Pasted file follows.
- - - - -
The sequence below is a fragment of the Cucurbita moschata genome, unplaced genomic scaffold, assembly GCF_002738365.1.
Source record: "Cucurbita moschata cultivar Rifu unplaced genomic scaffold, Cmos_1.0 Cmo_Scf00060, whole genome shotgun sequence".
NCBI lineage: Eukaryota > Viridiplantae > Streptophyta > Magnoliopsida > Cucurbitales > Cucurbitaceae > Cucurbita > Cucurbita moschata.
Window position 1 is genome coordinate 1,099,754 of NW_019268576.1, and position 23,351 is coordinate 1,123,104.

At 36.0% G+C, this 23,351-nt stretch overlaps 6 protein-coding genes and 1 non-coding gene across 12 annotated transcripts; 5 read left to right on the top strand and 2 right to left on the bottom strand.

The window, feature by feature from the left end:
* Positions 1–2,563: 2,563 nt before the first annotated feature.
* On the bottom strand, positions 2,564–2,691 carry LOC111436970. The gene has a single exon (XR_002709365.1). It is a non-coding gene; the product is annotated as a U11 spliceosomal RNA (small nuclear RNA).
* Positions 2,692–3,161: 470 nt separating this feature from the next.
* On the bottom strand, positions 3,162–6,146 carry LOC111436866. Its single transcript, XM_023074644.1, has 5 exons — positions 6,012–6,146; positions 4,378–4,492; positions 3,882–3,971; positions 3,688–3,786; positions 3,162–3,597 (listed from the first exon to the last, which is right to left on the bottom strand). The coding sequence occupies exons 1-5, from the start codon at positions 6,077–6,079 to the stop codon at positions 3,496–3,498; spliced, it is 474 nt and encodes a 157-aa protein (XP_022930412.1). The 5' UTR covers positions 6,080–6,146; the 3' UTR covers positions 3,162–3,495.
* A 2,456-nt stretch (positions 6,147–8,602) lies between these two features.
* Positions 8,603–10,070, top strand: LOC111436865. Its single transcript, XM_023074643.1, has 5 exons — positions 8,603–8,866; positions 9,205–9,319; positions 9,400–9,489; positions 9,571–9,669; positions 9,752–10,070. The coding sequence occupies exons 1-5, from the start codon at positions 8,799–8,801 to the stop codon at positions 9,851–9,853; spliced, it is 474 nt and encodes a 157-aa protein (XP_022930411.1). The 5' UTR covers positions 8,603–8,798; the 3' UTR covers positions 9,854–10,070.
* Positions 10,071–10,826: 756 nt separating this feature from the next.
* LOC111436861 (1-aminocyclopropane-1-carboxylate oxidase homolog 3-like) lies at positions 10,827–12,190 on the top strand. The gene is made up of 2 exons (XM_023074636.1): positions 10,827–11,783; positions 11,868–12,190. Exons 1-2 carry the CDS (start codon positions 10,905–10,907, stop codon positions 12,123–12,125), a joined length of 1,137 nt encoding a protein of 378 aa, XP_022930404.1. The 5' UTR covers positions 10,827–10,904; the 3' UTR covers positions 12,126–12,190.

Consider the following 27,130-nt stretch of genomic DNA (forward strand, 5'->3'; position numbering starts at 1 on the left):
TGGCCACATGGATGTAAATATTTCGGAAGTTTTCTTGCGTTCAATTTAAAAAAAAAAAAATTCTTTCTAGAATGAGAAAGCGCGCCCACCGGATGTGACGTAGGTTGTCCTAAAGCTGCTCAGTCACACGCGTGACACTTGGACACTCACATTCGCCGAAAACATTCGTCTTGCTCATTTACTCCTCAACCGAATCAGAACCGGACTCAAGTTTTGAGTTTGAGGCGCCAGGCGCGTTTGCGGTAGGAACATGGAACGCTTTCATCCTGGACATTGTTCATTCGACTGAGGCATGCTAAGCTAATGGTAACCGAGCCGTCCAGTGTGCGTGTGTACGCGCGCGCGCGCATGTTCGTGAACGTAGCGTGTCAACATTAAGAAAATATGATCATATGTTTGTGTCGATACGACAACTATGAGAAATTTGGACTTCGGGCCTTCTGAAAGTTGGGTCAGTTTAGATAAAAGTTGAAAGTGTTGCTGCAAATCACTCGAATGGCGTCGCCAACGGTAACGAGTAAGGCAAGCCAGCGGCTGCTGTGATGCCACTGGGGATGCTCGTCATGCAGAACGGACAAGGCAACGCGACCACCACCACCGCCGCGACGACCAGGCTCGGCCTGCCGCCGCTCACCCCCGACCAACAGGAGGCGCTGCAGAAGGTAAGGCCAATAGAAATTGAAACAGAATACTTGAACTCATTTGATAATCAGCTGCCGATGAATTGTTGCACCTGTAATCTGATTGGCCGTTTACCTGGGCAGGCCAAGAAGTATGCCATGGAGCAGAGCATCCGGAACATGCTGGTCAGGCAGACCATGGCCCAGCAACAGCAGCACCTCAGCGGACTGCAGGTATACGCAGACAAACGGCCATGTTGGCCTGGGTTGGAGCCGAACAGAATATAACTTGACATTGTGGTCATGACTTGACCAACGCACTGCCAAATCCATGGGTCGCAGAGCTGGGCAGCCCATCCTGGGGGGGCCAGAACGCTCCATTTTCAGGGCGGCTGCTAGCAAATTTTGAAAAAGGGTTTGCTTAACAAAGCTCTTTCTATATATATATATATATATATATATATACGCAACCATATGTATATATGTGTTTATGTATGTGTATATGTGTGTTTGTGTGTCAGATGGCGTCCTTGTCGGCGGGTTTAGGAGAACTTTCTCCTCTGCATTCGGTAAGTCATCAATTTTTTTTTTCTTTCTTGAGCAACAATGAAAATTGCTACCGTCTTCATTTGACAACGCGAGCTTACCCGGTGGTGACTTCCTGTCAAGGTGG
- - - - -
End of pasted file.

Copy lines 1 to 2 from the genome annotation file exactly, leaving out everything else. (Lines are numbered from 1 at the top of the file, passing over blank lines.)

The sequence below is a fragment of the Cucurbita moschata genome, unplaced genomic scaffold, assembly GCF_002738365.1.
Source record: "Cucurbita moschata cultivar Rifu unplaced genomic scaffold, Cmos_1.0 Cmo_Scf00060, whole genome shotgun sequence".